If the playoffs started at the weekend they would see: Crusaders v Jaguares, Hurricanes v Highlanders, Brumbies v Bulls, Sharks v Rebels.
New Zealand Conference
It was back to the bad old days for the Blues, beaten 12-22 by the Hurricanes in spite of dominating possession and position. There was nothing wrong with the Blues scrum but the side couldn't use their advantage to get the ball over the line. That was down to outstanding patience shown by the Hurricanes who remain a side so sharp in the opportunism stakes and who demonstrated the benefit of patience.
Playing with new found confidence, the Highlanders had to contend with a lively Jaguares side. The visitors, making their first appearance under the Forsyth Barr Stadium roof, looked more than capable of putting the home side to the test but were too inconsistent while the home team worked their way around the field under the guidance of first five-eighths Josh Ioane who continues to grow in stature as they finished with a 32-27 win.
Two beautifully taken tries midway through the second half summed up the fighting spirit of this sorely-depleted Chiefs combination who claimed a 29-23 win. No side has coped with the loss of key players in the last few years the way the Chiefs have and they demonstrated that again. The Sharks threw everything at the Chiefs in their typically committed style but on the night brutality wasn't enough and finesse had the final say.
Breakdowns in discipline once again undid the good the Reds have achieved and they went down to the Rebels 24-30 in Melbourne. Two yellow cards in the first half had the Reds battling all the way and they were only able to stay in the game by virtue of first five-eighths Bryce Hegarty's goal-kicking boot who punished the Rebels' transgressions.
In the end the Waratahs proved slightly less impressive than their rivals as a penalty goal with 10 minutes left sealed the final margin for the Lions who won 29-28. It was a lacklustre contest, low on high skill and high on error rates. It left the Waratahs facing a battle to secure a playoffs place while it is going to take a near miracle for the Lions to revisit the final for a fourth consecutive time.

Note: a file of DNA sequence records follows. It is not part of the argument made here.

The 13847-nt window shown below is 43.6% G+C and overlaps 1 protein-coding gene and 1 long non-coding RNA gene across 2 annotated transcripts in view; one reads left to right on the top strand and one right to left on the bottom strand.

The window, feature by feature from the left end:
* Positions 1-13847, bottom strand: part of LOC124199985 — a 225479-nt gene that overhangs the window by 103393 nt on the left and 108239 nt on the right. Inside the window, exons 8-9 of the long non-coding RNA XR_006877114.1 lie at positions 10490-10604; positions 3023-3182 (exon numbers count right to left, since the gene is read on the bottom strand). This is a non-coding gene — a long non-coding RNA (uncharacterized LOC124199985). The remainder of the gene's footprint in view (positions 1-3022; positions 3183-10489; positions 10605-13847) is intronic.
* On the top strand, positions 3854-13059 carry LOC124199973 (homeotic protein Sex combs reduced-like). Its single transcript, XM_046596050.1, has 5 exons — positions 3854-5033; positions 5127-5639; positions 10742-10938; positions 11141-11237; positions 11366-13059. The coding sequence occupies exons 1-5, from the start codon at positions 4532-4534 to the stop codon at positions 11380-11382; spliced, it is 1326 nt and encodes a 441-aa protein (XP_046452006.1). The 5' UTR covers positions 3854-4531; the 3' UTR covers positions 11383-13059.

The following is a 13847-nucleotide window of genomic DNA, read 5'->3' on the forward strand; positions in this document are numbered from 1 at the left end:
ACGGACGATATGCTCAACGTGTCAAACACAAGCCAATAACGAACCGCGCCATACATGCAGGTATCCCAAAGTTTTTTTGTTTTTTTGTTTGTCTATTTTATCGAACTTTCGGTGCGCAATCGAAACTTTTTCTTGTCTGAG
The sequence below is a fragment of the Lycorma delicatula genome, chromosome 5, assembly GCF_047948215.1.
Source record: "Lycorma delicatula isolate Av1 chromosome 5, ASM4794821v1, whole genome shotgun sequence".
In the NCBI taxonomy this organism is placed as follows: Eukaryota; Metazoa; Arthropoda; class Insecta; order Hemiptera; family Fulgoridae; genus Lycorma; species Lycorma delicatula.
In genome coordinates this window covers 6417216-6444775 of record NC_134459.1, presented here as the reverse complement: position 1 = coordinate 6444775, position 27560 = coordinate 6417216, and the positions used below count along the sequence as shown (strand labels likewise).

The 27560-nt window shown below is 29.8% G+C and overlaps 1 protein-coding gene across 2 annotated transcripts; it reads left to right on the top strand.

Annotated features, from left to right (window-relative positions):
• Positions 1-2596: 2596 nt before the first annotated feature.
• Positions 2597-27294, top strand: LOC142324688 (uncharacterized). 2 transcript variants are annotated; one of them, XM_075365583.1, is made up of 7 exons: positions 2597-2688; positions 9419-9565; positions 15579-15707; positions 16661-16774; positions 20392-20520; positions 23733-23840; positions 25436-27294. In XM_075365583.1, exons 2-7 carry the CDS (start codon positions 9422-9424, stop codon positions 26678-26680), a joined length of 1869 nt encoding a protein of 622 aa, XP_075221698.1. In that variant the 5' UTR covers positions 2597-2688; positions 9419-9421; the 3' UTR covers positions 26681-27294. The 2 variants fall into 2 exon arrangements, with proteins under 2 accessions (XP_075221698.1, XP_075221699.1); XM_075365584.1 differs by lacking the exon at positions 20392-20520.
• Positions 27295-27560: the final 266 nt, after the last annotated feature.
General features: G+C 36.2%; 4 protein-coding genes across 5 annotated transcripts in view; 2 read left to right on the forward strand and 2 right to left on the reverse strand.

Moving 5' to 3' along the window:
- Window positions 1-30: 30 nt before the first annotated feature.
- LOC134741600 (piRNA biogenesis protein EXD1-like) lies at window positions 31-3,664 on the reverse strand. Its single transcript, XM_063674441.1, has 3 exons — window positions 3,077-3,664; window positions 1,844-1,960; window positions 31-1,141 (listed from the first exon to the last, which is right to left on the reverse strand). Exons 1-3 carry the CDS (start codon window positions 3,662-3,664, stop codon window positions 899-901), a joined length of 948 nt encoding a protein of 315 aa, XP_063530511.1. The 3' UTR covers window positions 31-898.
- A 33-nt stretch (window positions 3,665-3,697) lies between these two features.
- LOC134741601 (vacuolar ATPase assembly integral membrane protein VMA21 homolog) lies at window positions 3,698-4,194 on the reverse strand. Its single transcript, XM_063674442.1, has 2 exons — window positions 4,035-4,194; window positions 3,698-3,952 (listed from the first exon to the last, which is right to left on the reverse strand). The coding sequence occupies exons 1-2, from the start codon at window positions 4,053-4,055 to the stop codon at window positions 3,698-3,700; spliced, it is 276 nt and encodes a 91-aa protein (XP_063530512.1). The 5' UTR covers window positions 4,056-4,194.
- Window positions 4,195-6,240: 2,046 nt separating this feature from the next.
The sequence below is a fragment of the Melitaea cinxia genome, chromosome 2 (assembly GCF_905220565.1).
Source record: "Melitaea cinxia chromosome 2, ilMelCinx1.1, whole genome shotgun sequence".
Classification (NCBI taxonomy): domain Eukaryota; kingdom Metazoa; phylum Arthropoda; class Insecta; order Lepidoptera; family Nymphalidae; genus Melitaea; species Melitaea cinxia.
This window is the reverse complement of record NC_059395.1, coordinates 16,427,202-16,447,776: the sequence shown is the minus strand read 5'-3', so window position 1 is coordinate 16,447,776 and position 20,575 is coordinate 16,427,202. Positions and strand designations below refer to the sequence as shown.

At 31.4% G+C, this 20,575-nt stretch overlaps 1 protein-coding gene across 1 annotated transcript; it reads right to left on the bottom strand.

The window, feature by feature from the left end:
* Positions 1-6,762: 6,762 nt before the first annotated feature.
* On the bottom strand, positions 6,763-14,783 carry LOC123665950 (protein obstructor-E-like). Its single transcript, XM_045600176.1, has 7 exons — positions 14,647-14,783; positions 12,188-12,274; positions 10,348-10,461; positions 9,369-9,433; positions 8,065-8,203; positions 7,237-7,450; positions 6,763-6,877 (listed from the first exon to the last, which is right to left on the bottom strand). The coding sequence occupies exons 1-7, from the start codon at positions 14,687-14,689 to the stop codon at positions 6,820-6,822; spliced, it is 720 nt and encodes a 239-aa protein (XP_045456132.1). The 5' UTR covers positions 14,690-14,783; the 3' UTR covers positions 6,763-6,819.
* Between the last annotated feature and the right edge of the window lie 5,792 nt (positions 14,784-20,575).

A bonus point 33-0 win for the Brumbies lifted them to the top of the Australian Conference, just pipping the Rebels by a point. However, the Rebels have a game in hand. However, they will take plenty of comfort from their win over the Japanese-based side who were once again held scoreless and well on the bottom of the overall points table.
Facing the Brumbies, Blues, Rebels and Highlanders in the next four weeks, the Bulls will need a significant improvement in their defence if they are to be spared humiliation on their tour. The defence was poor and it wasn't helped by the Crusaders unpicking the Bulls' kicking game with ease and running the ball back with deadly effect to claim a deserved 45-13 win.
The Jaguares may regret their inability to harness their undoubted individual skills for the collective good when going down 27-32 to the Highlanders. A win would have lifted them to the top of the South African Conference. But against a team so defensively committed as the Highlanders there was no way through and even the feared Jaguares lineout could make little impact on the home team's determination.
Hopes of an unbeaten Australasian tour for the Sharks were undone by the desperate Chiefs, who claimed a 29-23 win in Hamilton. But the loser's bonus point proved especially handy for the Sharks as they emerged on top of the South African Conference. The Sharks had no answer when the Chiefs moved the ball and lacked the quality of ball required to mount similar long distance assaults.
It was of little satisfaction to the Lions that they were the only unbeaten South African side on the weekend as a result of their 29-28 win over the Waratahs in Johannesburg. Defence was not impressive from the home side but in the final outcome the experienced core in the Lions side did enough to deny the Australians.